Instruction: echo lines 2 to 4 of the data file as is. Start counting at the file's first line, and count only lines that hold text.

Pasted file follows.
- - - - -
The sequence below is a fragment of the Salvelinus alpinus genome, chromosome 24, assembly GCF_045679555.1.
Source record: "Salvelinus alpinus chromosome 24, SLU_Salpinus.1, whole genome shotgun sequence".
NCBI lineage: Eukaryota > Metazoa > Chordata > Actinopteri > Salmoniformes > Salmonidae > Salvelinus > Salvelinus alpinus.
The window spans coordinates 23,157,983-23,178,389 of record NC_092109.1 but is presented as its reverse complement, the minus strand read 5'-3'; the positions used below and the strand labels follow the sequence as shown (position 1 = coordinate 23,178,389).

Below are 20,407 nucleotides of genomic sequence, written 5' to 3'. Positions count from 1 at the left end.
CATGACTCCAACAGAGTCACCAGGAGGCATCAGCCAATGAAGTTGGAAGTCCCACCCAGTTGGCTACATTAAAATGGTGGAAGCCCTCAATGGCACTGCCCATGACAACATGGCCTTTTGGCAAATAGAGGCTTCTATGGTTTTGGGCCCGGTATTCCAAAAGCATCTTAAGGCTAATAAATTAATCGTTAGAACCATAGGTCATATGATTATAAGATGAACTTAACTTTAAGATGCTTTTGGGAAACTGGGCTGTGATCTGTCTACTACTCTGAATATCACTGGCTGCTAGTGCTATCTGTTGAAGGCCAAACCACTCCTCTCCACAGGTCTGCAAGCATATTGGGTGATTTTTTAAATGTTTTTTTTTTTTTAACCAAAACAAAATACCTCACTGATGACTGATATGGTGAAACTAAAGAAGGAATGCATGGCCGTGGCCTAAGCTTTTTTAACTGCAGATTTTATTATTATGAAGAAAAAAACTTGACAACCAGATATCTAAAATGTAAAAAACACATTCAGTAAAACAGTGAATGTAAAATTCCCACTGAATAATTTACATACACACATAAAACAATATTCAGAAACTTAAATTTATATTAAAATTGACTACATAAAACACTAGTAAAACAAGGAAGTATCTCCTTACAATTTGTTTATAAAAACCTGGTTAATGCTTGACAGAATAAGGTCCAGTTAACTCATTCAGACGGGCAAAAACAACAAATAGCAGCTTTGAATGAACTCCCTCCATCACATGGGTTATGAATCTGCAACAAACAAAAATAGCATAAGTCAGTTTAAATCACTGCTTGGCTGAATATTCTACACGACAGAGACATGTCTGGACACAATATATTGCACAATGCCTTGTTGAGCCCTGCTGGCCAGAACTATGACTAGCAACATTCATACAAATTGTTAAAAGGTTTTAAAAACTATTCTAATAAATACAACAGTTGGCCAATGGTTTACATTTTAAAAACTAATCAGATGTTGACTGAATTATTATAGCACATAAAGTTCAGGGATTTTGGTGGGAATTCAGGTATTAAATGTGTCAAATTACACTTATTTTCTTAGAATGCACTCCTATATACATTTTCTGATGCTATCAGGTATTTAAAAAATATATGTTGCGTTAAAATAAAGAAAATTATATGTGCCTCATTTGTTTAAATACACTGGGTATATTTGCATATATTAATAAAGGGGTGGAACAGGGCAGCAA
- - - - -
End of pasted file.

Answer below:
Source record: "Salvelinus alpinus chromosome 24, SLU_Salpinus.1, whole genome shotgun sequence".
NCBI lineage: Eukaryota > Metazoa > Chordata > Actinopteri > Salmoniformes > Salmonidae > Salvelinus > Salvelinus alpinus.
The window spans coordinates 23,157,983-23,178,389 of record NC_092109.1 but is presented as its reverse complement, the minus strand read 5'-3'; the positions used below and the strand labels follow the sequence as shown (position 1 = coordinate 23,178,389).